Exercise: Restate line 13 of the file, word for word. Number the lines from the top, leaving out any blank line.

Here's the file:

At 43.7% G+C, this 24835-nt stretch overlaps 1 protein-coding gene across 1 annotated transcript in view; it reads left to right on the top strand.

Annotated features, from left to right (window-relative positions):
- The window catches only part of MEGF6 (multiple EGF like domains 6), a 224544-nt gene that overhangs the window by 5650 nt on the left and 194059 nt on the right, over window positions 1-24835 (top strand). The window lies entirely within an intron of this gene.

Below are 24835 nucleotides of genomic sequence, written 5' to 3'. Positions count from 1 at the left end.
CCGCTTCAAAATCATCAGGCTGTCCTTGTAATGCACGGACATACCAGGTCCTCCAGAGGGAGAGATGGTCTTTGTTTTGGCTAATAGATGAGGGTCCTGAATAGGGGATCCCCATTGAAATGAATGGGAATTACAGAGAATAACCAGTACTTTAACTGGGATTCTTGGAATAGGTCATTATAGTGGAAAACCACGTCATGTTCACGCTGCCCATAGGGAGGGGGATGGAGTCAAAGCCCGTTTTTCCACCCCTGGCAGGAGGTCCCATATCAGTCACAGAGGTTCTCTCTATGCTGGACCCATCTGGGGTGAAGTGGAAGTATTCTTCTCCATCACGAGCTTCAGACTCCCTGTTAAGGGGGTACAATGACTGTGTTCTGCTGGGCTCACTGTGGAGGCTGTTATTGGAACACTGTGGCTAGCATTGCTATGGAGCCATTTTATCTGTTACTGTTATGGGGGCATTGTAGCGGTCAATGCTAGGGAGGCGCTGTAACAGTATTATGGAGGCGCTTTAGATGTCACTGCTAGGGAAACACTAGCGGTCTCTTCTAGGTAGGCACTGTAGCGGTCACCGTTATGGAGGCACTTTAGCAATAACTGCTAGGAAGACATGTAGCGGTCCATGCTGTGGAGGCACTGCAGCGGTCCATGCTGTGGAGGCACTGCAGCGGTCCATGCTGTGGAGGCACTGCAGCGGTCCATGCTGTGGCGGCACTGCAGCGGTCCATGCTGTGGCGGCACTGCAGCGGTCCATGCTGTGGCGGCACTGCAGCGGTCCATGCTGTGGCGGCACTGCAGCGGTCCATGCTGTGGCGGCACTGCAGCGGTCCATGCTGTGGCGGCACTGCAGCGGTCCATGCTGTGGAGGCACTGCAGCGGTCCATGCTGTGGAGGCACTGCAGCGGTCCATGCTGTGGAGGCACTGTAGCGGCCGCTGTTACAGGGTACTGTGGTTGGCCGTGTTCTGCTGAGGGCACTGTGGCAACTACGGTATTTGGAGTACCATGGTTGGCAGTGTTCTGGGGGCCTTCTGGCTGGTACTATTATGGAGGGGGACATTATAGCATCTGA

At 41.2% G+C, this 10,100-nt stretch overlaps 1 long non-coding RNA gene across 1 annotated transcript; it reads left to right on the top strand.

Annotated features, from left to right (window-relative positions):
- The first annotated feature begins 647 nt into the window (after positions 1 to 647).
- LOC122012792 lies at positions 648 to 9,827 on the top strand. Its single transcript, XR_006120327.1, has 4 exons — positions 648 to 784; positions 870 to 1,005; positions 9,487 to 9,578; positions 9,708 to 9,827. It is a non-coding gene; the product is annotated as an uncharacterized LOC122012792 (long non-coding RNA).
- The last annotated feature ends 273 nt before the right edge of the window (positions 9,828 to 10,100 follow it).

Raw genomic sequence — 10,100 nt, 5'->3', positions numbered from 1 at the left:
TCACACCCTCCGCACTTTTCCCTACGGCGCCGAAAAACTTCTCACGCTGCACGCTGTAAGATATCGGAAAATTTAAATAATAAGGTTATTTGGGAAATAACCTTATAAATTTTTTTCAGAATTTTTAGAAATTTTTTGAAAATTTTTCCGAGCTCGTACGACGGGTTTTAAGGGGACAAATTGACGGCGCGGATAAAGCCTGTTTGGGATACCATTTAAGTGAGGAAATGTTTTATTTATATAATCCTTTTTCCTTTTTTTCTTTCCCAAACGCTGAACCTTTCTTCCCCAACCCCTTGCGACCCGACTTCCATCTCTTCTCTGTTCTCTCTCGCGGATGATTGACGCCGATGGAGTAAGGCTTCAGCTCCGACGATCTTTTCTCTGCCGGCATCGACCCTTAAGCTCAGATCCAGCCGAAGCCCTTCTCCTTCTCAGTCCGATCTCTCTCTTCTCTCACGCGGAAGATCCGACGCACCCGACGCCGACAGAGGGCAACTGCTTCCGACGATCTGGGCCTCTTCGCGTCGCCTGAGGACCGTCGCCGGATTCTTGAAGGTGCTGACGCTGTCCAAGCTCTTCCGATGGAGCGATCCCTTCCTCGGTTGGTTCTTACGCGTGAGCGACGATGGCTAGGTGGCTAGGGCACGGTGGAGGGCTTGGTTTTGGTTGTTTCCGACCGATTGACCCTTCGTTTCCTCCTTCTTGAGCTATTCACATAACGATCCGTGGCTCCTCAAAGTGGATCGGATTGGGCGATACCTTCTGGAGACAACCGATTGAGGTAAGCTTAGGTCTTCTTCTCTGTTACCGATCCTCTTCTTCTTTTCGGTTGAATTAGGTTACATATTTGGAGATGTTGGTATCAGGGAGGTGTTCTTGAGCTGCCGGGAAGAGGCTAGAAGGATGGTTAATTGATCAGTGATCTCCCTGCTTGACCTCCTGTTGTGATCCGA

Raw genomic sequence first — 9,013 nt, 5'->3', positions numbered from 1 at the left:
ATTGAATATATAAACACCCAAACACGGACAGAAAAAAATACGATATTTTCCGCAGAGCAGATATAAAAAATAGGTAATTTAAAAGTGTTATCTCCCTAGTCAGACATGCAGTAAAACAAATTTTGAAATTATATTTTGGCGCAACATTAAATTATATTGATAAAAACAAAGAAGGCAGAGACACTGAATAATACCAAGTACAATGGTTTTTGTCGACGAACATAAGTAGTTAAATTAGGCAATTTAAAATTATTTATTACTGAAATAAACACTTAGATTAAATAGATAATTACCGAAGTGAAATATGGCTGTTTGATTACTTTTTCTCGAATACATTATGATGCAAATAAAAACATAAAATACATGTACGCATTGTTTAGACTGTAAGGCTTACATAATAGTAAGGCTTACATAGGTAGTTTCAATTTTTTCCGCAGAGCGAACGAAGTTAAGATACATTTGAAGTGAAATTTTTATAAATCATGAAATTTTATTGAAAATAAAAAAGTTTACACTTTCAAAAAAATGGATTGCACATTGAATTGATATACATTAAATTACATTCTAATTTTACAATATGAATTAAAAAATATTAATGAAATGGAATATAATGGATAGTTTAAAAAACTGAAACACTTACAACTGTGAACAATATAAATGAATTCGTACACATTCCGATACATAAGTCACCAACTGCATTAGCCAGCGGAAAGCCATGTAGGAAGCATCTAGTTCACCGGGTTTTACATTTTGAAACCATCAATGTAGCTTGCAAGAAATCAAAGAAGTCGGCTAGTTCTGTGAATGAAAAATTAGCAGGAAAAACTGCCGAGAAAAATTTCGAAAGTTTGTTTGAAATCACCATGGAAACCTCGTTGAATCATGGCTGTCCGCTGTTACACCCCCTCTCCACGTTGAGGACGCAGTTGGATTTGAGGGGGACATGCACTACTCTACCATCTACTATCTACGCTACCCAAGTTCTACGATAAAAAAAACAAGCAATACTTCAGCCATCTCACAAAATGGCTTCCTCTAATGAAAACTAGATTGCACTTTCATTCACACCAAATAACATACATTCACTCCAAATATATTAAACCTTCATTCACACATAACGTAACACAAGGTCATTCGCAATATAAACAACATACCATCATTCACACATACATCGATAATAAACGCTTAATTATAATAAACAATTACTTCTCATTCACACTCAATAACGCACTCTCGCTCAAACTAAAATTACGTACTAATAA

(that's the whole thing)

Raw genomic sequence first — 9,013 nt, 5'->3', positions numbered from 1 at the left: